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Surimi products
Surimi products
FAO/FIIU Photo Library

In addition to preservation, fish can be industrially processed into a wide array of products to increase their economic value and allow the fishing industry and exporting countries to reap the full benefits of their aquatic resources. In addition, value processes generate further employment and hard currency earnings. This is more important nowadays because of societal changes that have led to the development of outdoor catering, convenience products and food services requiring fish products ready to eat or requiring little preparation before serving.

The search for higher productivity and the increase of labor cost has driven the development of vision technology, electronic scales and automatic skinning and filleting machines.

However, despite the availability of technology, careful consideration should be given to the economic feasibility aspects, including distribution, marketing, quality assurance and trade barriers, before embarking on a value addition fish process.


An example of value addition is the production of surimi and surimi-based products. Surimi is a mechanically deboned, washed (bleached) and stabilised fish flesh. It is an intermediate product used in the preparation of a variety of ready to eat seafood such as Kamaboko, fish sausage, crab legs and imitation shrimp products. Surimi-based products are gaining more prominence worldwide, because of the emergence of Japanese restaurants and culinary traditions in North America, Europe and elsewhere.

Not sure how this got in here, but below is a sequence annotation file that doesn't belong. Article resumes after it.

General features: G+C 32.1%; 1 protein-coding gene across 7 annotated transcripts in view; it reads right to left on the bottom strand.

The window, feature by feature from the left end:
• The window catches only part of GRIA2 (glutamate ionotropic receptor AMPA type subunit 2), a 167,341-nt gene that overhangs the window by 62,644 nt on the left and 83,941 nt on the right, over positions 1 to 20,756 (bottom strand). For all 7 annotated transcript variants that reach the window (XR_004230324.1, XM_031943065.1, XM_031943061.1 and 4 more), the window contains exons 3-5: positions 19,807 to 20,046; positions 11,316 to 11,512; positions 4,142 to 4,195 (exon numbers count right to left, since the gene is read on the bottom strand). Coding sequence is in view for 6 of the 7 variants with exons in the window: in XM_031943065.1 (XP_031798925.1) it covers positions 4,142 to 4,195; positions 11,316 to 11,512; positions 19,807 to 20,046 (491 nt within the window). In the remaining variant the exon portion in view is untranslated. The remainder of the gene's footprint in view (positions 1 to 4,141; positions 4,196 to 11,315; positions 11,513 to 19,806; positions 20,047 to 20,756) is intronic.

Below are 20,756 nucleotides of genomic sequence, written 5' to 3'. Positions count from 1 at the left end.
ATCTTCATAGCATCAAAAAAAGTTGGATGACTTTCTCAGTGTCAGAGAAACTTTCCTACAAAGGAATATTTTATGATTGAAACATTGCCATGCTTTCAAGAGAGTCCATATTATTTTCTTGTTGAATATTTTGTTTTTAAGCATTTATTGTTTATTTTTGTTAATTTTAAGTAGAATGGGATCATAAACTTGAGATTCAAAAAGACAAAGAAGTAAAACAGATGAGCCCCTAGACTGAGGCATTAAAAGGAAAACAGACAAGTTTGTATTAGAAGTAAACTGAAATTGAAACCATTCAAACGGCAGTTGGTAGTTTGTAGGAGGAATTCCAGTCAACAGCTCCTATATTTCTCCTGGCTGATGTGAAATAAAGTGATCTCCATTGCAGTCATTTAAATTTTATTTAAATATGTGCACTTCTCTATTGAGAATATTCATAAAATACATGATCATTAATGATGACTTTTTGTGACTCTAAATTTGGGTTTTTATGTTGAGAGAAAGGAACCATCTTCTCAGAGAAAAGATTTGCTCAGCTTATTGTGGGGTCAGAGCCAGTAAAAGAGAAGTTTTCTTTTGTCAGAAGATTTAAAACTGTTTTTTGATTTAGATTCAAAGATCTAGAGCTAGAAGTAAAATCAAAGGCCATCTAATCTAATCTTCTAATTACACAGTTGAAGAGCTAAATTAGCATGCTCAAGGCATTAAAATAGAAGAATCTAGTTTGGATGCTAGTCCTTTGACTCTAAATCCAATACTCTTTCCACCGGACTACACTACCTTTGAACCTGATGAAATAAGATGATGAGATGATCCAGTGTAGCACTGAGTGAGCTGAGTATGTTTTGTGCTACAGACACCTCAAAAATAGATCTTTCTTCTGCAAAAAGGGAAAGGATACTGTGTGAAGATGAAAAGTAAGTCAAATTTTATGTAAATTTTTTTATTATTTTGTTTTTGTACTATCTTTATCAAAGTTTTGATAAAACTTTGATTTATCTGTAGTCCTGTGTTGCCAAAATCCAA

Ideally, surimi should be made from low-value, white-fleshed fish with excellent gelling ability and which are abundant and available year-round. At present, Alaskan pollack accounts for a large proportion of the surimi supply. Other species, such as sardine, mackerel, barracuda, striped mullet have been successfully used for surimi production.

Fish oil
Fish oil
FAO/FIIU Photo Library


Another important sea resource is seaweed. Around 6 million metric tonnes of wet seaweed are harvested annually. Increasing demand over the last fifty years has led to the development, through research, of cultivation industries that now produce more than 90% of the market's demand. In addition to its use for food, seaweed are harvested to industrially extract thickening agents such as alginate, agar and carrageenan or to produce a dried and powdered brown seaweed, used as an additive to animal feed.

Fishmeal and fish oil

Also, a significant proportion of the world catch (20 percent) is still processed into fishmeal and fish oil. Fishmeal is a ground solid product that is obtained by removing most of the water and some or all of the oil from fish or fish waste. This industry was launched in the 19th century, based mainly on surplus catches of herring from seasonal coastal fisheries to produce oil for industrial uses in leather tanning and in the production of soap, glycerol and other non-food products. Presently, it uses small oily fish to produce fishmeal and oil. It is worthy to mention that, only where it is uneconomic or impracticable for human consumption, should the catch be reduced to fishmeal and oil. Indeed, cycling fish through poultry or pigs is a loss because there is a need for 3 kg of edible fish to produce approximately 1 kg of edible chicken or pork.


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